By MADDIE CHUNG
In our world today, the practice of tolerating and accepting others despite their physical appearance or racial or socioeconomic background has been widely promoted and encouraged. However, this practice often fails to include one major aspect of life in need of acceptance: mental “disorders”.
Would you tell a friend or parent to “shake off” a broken wrist? When people are dealing with mental health issues, symptoms may include changes in mood, personality, personal habits and/or social withdrawal. Many times, those in emotional distress are told to “get it together” or to “pull yourself out of it” by family members or close friends when they should be urged to seek treatment. These types of comments are discouraging to those who are dealing with serious afflictions. Mental and emotional disorders are no less in need of treatment than physical ones.
A mental illness is a disease that causes mild to severe disturbances in thought and/or behavior, resulting in an inability to cope with life’s ordinary demands and routines as it makes typical, daily activities, like work, school and socializing with other people, difficult. There are more than 200 classified forms of mental illness; some of the more common disorders are depression, bipolar disorder, dementia, schizophrenia and anxiety disorders.
Mental illness results from a combination of neurobiology and psychological influences; it may be caused by a reaction to genetic factors, biochemical imbalances, excessive stress from one’s environment, a particular situation, or a series of events, or a combination of these, not a weakness in character as some people fail to realize and some victims fear it to be perceived as. In fact, a true demonstration of strength and courageousness of character can be observed by those in therapy, a process that requires a distressed person to reveal, discuss, and wrestle with the most challenging, or even traumatizing, issues in their life.
Every year, roughly one in five adults—or more than 40 million Americans—experience a diagnosable mental health condition. Despite the staggering numbers of those affected by mental illness, there is a social stigma placed on victims; they often avoid seeking treatment or disclosing their condition with others due to shame for their condition and fear of feeling unsupported, misunderstood, and vulnerable to the opinions and judgments of others.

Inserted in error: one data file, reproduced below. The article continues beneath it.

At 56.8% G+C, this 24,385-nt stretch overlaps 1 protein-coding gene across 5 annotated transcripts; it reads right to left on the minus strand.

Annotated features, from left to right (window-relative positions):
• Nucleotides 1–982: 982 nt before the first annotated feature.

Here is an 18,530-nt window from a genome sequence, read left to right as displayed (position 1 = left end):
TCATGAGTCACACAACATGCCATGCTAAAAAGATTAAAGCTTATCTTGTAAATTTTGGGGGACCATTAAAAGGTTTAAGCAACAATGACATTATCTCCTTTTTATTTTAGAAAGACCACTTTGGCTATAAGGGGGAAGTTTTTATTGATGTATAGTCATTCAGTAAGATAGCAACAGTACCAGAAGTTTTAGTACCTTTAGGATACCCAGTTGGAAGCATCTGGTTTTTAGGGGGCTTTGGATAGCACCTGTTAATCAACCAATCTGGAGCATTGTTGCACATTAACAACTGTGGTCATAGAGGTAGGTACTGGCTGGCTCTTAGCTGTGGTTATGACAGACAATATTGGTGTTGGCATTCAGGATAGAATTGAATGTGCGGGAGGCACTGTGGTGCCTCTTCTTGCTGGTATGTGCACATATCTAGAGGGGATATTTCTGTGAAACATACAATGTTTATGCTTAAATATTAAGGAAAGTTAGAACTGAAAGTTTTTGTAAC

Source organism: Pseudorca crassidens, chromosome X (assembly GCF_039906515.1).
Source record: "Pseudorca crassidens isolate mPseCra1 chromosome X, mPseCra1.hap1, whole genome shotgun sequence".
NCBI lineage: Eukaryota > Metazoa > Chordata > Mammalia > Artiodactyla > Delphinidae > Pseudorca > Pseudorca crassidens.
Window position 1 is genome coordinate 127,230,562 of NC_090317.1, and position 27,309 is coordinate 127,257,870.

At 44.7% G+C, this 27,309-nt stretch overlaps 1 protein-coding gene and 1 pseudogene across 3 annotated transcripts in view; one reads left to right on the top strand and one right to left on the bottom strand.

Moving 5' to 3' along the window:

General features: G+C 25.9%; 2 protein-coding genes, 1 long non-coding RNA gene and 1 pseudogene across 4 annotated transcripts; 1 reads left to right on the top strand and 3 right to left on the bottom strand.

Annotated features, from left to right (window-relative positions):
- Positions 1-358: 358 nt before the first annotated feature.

It is important for each of us to be understanding and supportive of those who suffer from disorders. Cries for help may be coming from a close friend or family member, and their cries may have been left unheard, disregarded, or wrongfully misinterpreted as a cry for attention. Realize that these cries for “attention” are really cries for the help that someone in suffering deserves to receive.
However, symptoms may not always be detectable or evident, and a neighbor, a family member, close friend, or that “perfect” peer on campus may be suffering in silence. A neighbor, grandparent, parent, sibling, or friend may be suffering from mental or emotional illnesses, and you may not even be aware of it. In fact, often times, even best friends or parents to their children are largely unaware of the true difficulties that lie within each person.
If you or someone you know may have a mental or emotional problem, remember there is hope and help available. If you plan on confiding in a trusted family member, friend, or mentor, think ahead on how you would like to be supported and how someone can best help you. Consult a professional as soon as possible because early identification and effective intervention is the key to recovery, successfully treating the disorder, and preventing future disability. Mental health conditions may not just be affecting you; do not feel alone in your struggles or ashamed by them. With proper care and treatment, many individuals learn to cope with a mental illness or emotional disorder and live happy, healthy, and fulfilling lives.
Categories: Editor Columns